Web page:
Fedweek

Current spending authority expires November 21 and political leaders must act before then to prevent another partial government shutdown.

Congressional budget leaders have raised the prospect of a temporary extension of agency spending authority until after the turn of the year, creating a possibility that decisions on issues including the January pay raise for federal employees will be delayed with it.

The current temporary spending authority, mostly at fiscal 2019 funding levels, expires November 21 and political leaders must take some action before then to prevent another partial government shutdown. However, the regular appropriations process continues to move only slowly, with the Senate this week considering a package of four of the regular bills and expecting to turn next to another package, potentially of three more.

Even that still would leave five more bills for the Senate to consider—the House still has two on its plate—and numerous differences in all of them to be resolved before final voting. There are only slim hopes of accomplishing all of that in the remaining three weeks, especially in light of a new message from OMB to Congress objecting to dozens of funding and policy provisions in the bills.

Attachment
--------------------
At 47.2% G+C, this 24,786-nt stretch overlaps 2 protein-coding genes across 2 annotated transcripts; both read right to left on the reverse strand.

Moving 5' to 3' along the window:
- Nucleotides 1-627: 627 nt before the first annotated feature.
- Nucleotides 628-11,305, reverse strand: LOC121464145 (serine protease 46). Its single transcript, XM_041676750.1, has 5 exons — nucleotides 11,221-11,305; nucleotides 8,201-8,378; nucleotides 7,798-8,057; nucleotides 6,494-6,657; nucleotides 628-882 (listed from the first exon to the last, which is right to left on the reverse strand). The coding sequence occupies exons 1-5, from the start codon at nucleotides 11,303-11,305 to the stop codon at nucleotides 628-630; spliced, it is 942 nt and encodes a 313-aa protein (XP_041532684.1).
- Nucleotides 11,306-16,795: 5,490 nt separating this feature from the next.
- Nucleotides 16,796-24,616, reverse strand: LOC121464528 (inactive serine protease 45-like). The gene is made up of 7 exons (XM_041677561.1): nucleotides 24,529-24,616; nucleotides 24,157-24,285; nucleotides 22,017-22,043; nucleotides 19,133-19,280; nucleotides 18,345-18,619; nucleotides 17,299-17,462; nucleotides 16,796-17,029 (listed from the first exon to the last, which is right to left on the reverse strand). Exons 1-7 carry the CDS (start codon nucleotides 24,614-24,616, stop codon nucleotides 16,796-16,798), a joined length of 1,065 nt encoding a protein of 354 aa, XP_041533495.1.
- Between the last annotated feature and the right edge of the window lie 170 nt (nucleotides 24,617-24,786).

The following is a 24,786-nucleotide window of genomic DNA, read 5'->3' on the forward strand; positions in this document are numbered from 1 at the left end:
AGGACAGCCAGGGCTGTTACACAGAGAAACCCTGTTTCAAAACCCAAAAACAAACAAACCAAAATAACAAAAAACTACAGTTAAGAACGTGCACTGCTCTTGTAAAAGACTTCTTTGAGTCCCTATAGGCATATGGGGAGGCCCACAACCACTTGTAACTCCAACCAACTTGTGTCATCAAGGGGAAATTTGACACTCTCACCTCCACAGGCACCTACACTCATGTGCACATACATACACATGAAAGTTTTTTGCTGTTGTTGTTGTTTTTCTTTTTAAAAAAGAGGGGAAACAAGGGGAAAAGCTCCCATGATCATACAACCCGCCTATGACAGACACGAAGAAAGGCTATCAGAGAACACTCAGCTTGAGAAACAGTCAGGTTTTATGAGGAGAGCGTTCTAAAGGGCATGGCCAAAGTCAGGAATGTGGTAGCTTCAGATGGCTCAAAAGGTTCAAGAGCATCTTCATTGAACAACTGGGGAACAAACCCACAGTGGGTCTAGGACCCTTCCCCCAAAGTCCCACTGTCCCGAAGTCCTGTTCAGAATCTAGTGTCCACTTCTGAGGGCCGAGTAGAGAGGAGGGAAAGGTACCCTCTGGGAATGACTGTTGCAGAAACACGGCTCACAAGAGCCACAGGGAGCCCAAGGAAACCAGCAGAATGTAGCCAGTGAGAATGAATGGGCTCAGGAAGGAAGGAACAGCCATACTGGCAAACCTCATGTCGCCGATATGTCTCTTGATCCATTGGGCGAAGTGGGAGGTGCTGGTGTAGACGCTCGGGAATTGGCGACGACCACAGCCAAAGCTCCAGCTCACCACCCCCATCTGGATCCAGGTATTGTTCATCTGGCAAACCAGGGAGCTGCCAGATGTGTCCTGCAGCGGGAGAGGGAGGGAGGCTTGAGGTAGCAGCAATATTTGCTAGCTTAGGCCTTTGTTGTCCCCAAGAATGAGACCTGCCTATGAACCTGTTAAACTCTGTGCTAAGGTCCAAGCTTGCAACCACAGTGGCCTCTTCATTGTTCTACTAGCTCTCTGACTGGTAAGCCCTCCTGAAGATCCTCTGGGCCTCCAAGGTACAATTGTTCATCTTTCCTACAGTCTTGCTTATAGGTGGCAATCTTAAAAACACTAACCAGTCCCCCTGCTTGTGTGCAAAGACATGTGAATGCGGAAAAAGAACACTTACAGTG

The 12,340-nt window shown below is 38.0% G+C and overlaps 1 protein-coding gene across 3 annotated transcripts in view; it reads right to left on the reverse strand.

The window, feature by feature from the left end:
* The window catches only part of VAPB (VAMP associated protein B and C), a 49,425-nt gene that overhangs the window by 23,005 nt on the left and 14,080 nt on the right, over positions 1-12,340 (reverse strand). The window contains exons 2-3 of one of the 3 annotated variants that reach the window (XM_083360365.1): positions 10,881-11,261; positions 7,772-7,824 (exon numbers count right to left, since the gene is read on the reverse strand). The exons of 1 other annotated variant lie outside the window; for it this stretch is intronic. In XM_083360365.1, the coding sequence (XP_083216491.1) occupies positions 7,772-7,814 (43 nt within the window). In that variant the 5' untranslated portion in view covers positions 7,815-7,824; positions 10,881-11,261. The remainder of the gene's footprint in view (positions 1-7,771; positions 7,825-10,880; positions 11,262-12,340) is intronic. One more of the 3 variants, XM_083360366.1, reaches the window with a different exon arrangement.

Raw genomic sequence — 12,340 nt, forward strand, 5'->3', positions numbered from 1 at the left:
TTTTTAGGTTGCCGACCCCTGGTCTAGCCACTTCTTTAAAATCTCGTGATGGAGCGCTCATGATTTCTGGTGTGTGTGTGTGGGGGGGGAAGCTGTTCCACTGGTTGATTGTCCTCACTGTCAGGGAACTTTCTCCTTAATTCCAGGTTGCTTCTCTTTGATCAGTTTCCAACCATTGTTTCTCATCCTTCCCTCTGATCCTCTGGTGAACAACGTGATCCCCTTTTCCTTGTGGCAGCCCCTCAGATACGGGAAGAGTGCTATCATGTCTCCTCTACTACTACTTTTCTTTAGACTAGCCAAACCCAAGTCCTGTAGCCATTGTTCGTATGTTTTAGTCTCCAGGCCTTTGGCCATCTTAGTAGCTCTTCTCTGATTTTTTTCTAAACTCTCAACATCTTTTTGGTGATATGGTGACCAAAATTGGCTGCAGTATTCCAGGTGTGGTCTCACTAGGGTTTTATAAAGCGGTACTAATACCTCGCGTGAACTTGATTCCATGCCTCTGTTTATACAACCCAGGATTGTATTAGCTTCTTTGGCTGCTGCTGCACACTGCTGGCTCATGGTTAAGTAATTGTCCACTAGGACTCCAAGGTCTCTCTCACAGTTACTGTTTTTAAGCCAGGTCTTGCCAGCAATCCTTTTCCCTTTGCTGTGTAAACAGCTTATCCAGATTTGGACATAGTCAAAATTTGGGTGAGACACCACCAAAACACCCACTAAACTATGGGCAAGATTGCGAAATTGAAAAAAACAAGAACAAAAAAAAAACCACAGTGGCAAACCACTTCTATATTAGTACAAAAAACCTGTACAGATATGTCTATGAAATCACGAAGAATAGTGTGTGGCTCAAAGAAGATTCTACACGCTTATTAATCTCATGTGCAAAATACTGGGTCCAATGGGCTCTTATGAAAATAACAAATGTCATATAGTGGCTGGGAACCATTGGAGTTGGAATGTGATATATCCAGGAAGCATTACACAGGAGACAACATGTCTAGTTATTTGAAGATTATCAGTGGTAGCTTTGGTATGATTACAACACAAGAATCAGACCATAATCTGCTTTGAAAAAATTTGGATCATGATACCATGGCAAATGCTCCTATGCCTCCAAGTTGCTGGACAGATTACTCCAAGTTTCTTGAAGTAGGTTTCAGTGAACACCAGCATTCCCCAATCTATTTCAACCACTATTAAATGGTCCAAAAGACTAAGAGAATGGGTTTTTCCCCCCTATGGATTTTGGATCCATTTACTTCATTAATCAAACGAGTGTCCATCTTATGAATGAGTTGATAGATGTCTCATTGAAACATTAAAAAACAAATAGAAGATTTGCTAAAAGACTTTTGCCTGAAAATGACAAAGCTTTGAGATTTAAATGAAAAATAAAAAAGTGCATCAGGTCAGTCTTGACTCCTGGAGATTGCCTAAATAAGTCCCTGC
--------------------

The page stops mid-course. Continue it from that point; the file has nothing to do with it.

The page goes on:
Differences include House language to stop relocations of employees of several Agriculture Department agencies and Interior’s Bureau of Land Management from the national capital area, and the administration’s plan to move OPM’s operating divisions to the GSA while putting its policy functions in OMB. Another involves border security spending, which also is holding up the annual DoD authorization bill—where the House has backed 12 weeks of paid parental and family leave per year for federal employees—due to disagreements over using money from that bill for border wall construction.

With much of Congress’s attention on the impeachment inquiry and other matters, there have been suggestions of an extension until sometime in February or March. That could have an impact on the federal employee raise, which still is unsettled. The House has passed a bill providing for a 3.1 percent increase with variations in locality but the full Senate has not taken up its counterpart bill, which effectively backs 2.6 percent across the board.

That bill, the general government appropriations, is not in the package of bills now before the Senate and is not expected to be in the second package, leaving it questionable whether Congress will reach a decision on the raise by November 21. An action before then to extend current funding past the end of the year could mean payment of a 2.6 percent increase, which President Trump has said he will pay as a default raise in the absence of a specific amount being enacted into law by December 31.

Supporters of a higher amount would then left in the position of trying to get a larger boost enacted retroactively.